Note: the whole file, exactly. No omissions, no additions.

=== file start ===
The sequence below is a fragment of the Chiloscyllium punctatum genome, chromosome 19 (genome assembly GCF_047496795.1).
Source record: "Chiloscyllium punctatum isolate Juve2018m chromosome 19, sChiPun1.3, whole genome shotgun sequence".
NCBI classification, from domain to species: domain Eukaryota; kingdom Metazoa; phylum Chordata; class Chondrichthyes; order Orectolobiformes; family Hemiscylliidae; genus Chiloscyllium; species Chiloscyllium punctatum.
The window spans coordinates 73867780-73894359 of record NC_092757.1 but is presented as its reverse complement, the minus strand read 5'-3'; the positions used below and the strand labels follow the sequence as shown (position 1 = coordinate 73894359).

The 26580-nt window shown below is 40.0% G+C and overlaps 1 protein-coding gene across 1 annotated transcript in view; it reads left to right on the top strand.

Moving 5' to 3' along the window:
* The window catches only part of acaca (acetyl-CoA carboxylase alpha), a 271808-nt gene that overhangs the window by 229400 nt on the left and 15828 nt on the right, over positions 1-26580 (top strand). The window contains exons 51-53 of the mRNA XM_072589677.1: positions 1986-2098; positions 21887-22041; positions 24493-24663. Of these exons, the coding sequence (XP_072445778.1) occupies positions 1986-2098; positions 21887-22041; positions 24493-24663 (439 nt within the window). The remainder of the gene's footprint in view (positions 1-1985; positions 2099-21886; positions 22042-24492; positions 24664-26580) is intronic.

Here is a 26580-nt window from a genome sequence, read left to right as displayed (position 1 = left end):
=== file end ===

The sequence below is a fragment of the Chiloscyllium punctatum genome, chromosome 19 (genome assembly GCF_047496795.1).
Source record: "Chiloscyllium punctatum isolate Juve2018m chromosome 19, sChiPun1.3, whole genome shotgun sequence".
NCBI classification, from domain to species: domain Eukaryota; kingdom Metazoa; phylum Chordata; class Chondrichthyes; order Orectolobiformes; family Hemiscylliidae; genus Chiloscyllium; species Chiloscyllium punctatum.
The window spans coordinates 73867780-73894359 of record NC_092757.1 but is presented as its reverse complement, the minus strand read 5'-3'; the positions used below and the strand labels follow the sequence as shown (position 1 = coordinate 73894359).

The 26580-nt window shown below is 40.0% G+C and overlaps 1 protein-coding gene across 1 annotated transcript in view; it reads left to right on the top strand.

Moving 5' to 3' along the window:
* The window catches only part of acaca (acetyl-CoA carboxylase alpha), a 271808-nt gene that overhangs the window by 229400 nt on the left and 15828 nt on the right, over positions 1-26580 (top strand). The window contains exons 51-53 of the mRNA XM_072589677.1: positions 1986-2098; positions 21887-22041; positions 24493-24663. Of these exons, the coding sequence (XP_072445778.1) occupies positions 1986-2098; positions 21887-22041; positions 24493-24663 (439 nt within the window). The remainder of the gene's footprint in view (positions 1-1985; positions 2099-21886; positions 22042-24492; positions 24664-26580) is intronic.

Here is a 26580-nt window from a genome sequence, read left to right as displayed (position 1 = left end):